Here are some more that weren't published, and you can see a video clip of Brown and Clinton at the end of this entry,
When it comes to party leaders’ speeches in the television age, it’s widely believed that the audience that really matters is the millions watching excerpts on news bulletins at home, rather than the hundreds who are actually there in the conference hall.
But for Gordon Brown this year, his live audience is arguably far more important than usual, consisting as it will of key Labour decision-makers and activists who will have to be won over if he’s to succeed in reducing the heat in the kitchen. So here are three tips that could help to make or break his performance on Tuesday.
1. MAKE EVERYONE IN THE AUDIENCE FEEL INCLUDED
It’s quite common for speakers to look at one side of the audience more frequently than they look at the other. For example, during Mrs Thatcher’s speeches, she used to look to the left three times more often than she looked to the right. But Gordon Brown suffers from by far the most serious case of ‘skewed eye-contact’ I have ever seen, and spends the vast majority of his time looking towards his left. His glances to the right sometimes fall to as low as 5% of the time, as happened in his speech to the Labour Party Forum in July, during which he only looked to the right for just under two of the 37 minutes it took to deliver.
The trouble with this is that it’s likely to make half audience feel ignored or left out, as if he’s not really speaking to them at all. And with a conference audience made up of so many doubters, dissidents and plotters, he really cannot afford to risk making a large proportion of them feel excluded or uninvolved. So he needs to remember to alternate his gaze to both sides (and straight ahead) for the duration of his speech.
2. TRY TO TRIGGER AS MANY BURSTS OF APPLAUSE AS YOU CAN
Although observers and commentators are not equipped with clapometers, the fact is that they do notice how much applause there is and us this as a basis for assessing the success or otherwise of a speech. This means that the more bursts of applause there are and the longer the standing ovation at the end, the more favourably will the speech be reported by journalists. So the more positive the response Mr Brown gets, the more will it weaken the case of the those who want to continue their campaign against him -- and might even see them off for the foreseeable future.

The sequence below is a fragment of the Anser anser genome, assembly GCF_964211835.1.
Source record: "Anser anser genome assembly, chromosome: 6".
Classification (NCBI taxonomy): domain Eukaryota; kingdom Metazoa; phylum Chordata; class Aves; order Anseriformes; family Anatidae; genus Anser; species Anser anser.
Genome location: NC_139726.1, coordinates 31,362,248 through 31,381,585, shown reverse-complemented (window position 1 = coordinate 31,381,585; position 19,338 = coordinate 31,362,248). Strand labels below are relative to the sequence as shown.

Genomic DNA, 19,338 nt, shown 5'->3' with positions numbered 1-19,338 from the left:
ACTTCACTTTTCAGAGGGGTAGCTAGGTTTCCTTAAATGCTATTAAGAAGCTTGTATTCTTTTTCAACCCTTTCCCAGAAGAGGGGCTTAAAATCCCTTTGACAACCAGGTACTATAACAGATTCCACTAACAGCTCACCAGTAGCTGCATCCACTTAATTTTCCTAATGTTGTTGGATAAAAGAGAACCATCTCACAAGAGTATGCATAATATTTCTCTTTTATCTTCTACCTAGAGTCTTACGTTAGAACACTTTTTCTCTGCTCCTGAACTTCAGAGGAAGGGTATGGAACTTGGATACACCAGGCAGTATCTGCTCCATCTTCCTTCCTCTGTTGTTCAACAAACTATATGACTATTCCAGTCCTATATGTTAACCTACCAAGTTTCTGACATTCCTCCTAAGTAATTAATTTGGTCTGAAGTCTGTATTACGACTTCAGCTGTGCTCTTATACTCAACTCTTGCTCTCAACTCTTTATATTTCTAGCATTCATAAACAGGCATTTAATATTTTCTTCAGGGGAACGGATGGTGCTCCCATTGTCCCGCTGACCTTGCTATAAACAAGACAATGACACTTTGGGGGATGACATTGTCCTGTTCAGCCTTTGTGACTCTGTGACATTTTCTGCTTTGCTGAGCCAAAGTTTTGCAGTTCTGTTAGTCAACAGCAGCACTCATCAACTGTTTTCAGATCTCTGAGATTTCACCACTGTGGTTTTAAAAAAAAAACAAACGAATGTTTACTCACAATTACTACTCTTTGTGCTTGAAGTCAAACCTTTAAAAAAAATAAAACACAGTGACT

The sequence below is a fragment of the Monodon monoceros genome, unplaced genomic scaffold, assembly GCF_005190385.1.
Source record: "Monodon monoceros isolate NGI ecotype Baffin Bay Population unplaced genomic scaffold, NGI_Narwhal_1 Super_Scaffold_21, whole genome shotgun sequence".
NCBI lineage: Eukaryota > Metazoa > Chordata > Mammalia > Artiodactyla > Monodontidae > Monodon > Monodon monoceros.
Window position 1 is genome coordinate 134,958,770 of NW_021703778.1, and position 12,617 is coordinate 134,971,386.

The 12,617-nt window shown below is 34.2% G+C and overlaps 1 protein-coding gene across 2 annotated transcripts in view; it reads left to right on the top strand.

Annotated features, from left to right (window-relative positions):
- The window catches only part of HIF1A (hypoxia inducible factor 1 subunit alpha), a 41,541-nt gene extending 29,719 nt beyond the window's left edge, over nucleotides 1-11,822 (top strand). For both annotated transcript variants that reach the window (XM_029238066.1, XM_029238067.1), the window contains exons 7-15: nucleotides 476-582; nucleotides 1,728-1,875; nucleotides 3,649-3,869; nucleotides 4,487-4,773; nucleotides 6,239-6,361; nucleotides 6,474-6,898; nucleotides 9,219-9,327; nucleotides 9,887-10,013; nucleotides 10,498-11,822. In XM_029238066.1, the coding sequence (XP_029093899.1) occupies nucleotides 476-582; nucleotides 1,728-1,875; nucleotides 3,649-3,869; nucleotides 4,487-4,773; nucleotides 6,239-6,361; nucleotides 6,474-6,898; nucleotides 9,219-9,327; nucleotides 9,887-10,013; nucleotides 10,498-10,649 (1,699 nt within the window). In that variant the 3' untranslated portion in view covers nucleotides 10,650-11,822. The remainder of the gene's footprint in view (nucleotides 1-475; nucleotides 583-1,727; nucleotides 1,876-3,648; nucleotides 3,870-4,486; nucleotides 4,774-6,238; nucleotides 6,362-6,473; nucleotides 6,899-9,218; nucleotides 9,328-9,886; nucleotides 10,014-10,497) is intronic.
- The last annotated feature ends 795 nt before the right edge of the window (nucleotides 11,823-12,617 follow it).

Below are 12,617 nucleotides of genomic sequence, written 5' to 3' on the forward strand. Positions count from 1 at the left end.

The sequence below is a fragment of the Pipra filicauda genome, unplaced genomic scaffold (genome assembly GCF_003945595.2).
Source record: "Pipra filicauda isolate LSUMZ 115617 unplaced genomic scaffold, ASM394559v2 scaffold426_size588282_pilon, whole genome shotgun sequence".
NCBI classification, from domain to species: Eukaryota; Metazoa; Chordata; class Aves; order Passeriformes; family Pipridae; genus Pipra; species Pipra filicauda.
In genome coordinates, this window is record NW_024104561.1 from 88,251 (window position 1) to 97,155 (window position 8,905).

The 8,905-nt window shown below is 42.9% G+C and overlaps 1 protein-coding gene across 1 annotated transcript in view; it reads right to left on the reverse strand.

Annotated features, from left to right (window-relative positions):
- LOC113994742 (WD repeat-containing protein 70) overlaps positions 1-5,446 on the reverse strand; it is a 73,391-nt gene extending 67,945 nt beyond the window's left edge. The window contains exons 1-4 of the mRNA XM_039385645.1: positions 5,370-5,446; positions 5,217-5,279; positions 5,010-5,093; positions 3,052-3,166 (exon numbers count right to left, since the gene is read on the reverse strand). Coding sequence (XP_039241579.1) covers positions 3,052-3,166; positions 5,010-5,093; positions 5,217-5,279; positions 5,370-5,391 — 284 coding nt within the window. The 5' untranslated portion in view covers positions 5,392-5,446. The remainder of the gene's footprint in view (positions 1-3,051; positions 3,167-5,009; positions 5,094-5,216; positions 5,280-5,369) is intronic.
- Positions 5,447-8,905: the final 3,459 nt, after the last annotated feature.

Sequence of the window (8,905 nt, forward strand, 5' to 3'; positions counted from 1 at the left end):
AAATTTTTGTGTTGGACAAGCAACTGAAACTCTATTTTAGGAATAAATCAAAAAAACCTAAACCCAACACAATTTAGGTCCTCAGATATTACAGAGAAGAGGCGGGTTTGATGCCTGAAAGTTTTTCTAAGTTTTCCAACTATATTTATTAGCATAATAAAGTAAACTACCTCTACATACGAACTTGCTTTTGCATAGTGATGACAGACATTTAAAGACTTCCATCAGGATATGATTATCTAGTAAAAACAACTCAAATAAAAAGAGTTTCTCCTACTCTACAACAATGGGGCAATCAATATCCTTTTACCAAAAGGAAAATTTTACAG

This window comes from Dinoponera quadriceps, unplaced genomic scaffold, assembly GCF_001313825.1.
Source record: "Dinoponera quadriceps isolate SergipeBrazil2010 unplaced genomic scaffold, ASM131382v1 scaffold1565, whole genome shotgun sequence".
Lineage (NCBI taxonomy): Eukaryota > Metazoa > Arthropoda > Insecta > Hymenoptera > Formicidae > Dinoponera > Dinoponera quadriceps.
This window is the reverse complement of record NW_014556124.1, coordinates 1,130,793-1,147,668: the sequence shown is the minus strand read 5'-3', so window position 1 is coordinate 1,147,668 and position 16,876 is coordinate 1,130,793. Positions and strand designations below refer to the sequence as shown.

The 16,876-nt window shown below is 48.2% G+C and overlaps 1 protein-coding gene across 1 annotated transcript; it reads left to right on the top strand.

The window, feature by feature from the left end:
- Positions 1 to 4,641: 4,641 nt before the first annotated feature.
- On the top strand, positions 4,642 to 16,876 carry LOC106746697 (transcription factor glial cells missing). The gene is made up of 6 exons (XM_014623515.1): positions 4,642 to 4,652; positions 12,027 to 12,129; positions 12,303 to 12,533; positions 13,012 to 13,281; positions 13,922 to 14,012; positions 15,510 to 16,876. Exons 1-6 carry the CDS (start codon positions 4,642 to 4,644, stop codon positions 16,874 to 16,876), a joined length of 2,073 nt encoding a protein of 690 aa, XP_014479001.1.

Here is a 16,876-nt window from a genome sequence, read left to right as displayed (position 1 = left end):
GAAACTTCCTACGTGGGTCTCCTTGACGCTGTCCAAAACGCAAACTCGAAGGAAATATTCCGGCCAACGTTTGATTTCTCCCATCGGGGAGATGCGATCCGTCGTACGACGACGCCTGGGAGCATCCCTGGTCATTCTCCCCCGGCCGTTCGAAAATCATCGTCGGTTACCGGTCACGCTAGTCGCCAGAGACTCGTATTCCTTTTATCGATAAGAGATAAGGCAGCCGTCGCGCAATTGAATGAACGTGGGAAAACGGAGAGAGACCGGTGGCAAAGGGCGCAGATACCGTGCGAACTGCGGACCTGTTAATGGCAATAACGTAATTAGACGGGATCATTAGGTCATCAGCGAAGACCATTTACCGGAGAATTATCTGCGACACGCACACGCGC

Two key points need to be borne in mind when it comes to maximizing the frequency of applause. The first is that about 70% of the applause in political speeches comes after the speaker attacks, criticises or ridicules the opposition.
The second is that most bursts of applause come after the speaker has used one or other of a small range of very simple rhetorical techniques. This means that he should use these to package as many of his key messages as possible, because the more use he makes of them, the more applause will he get.
If he could equal or exceed Margaret Thatcher’s 1981 conference speech, when she was applauded, on average, every three sentences, Mr Brown would surely be home and dry.
3. DON’T LIFT LINES FROM OTHER POLITICIANS
In 1988, Senator Joe Biden’s campaign for his party’s presidential nomination collapse when he was exposed for having borrowed verbatim from a Neil Kinnock speech during the 1987 general election – an iniscretion that has continued to haunt him since being selected as Barack Obama’s vice-presidential running mate.
There was a strong echo of this in Gordon Brown’s July speech to the Labour Party Policy Forum, when he said “There is nothing bad about Britain that cannot be corrected by what’s good about Britain”, which was suspiciously close to a line from Bill Clinton’s inaugural address in 1993: “There is nothing wrong with America that cannot be cured by what’s right with America.”
Brown was lucky that it went unnoticed at the time. But the Labour Party Conference is a much bigger stage, and Mr Brown and his speechwriters should be aware that there is nothing to be gained by taking the risk of being accused of plagiarism.
Click below to watch clips of Clinton and Brown in action.